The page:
U. S. Fish and Wildlife Service Aquatic Animal Drug Approval Partnership Program: James Bowker, Molly Bowman, Dan Carty, Niccole Wandelear
The U.S. Fish and Wildlife Service Aquatic Animal Drug Approval Partnership Program (AADAPP) Research Program generates high-quality data to support fish drug approval, making safe and effective fish drugs available to Service and other fisheries professionals. AADAPP staff – James Bowker, Molly Bowman, Dan Carty, and Niccole Wandelear – are fish biologists with specialized skills and are leading experts in the country on conducting research and generating fish drug approvals in the United States.
Happy 143 Years, Fish and Aquatic Conservation!
Did you know, Fish and Aquatic Conservation originated Feb 9, 1871, as the United States Commission on Fish and Fisheries? The Commission was created by Congress with the purpose of studying and recommending solutions to a noted decline in the stocks of food fish. The Commission was renamed the Bureau of Fisheries in 1903. http://www.fws.gov/policy/029fw1.html#origins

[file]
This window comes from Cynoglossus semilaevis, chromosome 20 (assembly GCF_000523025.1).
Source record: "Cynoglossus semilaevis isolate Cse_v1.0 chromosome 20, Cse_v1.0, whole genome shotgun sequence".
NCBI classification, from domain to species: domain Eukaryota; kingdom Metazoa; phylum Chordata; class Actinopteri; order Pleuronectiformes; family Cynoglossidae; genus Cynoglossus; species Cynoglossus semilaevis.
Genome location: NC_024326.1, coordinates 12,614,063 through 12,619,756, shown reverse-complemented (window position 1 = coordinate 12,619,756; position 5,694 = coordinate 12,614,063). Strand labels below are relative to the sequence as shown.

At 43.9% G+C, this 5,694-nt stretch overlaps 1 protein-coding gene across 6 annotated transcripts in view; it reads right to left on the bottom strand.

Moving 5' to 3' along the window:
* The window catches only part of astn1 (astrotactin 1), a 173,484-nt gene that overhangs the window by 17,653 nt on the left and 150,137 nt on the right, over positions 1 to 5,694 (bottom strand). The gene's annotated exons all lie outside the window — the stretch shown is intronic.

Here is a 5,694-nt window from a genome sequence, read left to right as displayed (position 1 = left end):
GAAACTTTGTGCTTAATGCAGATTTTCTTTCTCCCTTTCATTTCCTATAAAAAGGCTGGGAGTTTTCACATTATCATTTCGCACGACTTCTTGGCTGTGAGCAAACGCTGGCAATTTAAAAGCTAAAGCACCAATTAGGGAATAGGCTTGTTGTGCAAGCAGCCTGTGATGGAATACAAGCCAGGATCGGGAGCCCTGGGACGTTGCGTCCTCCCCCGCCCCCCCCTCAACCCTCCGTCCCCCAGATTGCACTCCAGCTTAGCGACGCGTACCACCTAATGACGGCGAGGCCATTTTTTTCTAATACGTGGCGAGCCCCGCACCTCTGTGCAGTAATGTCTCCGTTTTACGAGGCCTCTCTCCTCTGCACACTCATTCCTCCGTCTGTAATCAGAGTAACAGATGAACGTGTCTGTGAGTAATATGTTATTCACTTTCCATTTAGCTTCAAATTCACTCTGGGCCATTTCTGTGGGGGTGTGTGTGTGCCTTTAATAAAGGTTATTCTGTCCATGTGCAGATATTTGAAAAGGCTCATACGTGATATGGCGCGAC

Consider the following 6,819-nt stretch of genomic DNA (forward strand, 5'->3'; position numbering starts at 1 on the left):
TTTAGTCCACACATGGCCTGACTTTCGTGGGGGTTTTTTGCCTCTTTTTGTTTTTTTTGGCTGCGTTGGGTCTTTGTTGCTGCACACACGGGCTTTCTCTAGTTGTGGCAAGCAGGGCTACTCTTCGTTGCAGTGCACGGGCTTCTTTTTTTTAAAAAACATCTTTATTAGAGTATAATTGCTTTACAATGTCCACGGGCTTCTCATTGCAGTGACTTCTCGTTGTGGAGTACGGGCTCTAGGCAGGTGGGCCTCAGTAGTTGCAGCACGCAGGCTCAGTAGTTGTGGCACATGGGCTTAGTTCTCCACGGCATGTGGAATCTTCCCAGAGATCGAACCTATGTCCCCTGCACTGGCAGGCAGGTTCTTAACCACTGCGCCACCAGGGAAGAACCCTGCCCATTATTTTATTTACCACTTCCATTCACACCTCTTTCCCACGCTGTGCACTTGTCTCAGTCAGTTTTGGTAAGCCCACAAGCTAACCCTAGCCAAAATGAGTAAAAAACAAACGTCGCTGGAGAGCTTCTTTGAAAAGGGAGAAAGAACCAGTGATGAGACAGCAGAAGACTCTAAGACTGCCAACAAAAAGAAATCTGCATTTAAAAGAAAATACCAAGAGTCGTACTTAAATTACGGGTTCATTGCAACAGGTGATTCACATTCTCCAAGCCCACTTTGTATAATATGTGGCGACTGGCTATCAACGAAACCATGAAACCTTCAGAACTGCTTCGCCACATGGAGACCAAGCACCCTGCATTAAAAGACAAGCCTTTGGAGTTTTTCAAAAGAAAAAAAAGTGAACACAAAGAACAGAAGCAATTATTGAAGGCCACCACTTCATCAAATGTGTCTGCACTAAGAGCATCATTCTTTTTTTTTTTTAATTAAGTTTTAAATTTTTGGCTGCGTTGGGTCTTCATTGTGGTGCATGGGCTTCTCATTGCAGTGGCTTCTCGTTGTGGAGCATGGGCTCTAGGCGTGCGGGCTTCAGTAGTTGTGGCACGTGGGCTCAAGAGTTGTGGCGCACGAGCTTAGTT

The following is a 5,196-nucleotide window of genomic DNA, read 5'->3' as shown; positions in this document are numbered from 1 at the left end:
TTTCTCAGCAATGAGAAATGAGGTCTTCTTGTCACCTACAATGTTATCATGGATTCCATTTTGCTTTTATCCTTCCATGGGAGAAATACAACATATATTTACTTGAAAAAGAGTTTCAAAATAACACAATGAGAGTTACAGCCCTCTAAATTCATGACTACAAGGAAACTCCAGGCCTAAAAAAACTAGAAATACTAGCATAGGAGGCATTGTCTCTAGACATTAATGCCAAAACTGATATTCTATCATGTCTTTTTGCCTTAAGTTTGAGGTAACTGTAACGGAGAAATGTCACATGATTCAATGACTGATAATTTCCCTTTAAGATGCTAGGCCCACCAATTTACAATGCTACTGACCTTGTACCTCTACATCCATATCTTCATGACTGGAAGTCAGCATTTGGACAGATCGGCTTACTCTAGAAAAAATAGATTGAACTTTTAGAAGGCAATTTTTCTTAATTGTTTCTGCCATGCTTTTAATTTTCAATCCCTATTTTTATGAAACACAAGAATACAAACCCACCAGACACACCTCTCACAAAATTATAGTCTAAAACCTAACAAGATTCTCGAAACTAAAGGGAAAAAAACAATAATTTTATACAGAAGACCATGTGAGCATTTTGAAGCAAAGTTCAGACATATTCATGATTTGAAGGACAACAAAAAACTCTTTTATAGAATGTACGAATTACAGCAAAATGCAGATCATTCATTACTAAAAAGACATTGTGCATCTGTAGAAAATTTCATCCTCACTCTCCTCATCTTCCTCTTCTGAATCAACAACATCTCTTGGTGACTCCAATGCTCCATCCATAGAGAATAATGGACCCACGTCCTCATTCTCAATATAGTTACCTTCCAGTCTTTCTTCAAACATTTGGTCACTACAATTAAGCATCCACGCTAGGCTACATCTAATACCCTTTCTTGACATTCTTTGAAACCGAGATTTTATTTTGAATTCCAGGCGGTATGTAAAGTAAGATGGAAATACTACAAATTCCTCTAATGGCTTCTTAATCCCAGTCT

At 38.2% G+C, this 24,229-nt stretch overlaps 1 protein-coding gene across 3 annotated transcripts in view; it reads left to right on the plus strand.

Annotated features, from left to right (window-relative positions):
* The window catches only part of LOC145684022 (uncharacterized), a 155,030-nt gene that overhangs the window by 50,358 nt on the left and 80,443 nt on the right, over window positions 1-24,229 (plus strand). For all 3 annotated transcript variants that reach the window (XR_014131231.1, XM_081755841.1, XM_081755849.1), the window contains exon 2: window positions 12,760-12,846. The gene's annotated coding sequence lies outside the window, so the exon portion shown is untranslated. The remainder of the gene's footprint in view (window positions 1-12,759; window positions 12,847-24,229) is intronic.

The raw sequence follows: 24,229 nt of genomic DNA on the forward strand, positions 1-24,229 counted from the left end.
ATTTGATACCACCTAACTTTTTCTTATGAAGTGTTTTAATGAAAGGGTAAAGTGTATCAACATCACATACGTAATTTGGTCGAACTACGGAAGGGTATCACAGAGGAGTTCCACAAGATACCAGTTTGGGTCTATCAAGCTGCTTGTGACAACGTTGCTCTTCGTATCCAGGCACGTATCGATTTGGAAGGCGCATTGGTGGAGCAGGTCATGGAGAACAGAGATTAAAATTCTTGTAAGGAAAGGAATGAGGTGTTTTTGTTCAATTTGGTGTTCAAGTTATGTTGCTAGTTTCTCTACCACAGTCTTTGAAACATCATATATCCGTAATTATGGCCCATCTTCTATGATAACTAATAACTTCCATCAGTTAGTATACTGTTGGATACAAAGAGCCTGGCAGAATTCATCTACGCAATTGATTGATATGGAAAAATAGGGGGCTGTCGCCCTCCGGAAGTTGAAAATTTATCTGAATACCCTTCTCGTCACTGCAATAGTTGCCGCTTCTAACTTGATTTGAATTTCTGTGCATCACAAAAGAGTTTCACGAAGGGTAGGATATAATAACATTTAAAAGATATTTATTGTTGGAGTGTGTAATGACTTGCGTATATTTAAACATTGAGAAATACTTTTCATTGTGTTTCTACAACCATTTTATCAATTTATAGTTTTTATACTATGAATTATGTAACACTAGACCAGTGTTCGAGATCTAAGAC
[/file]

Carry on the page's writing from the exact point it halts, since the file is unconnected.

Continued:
A New Method for Allocating National Fish Habitat Action Plan Project Funds
Since 2006, the U.S. Fish and Wildlife Service (FWS) has funded cost-share projects that address the strategic priorities of Fish Habitat Partnerships (FHPs) organized under the National Fish Habitat Action Plan (Action Plan). Beginning in January 2014, The FWS will implement a new method for allocating project funds that support on-the-ground conservation activities of the 18 existing FHPs. For detailed information about the FWS’s new project funding method and information on how to apply for Action Plan project funding, visit the NFHAP Project Funding Allocation webpage.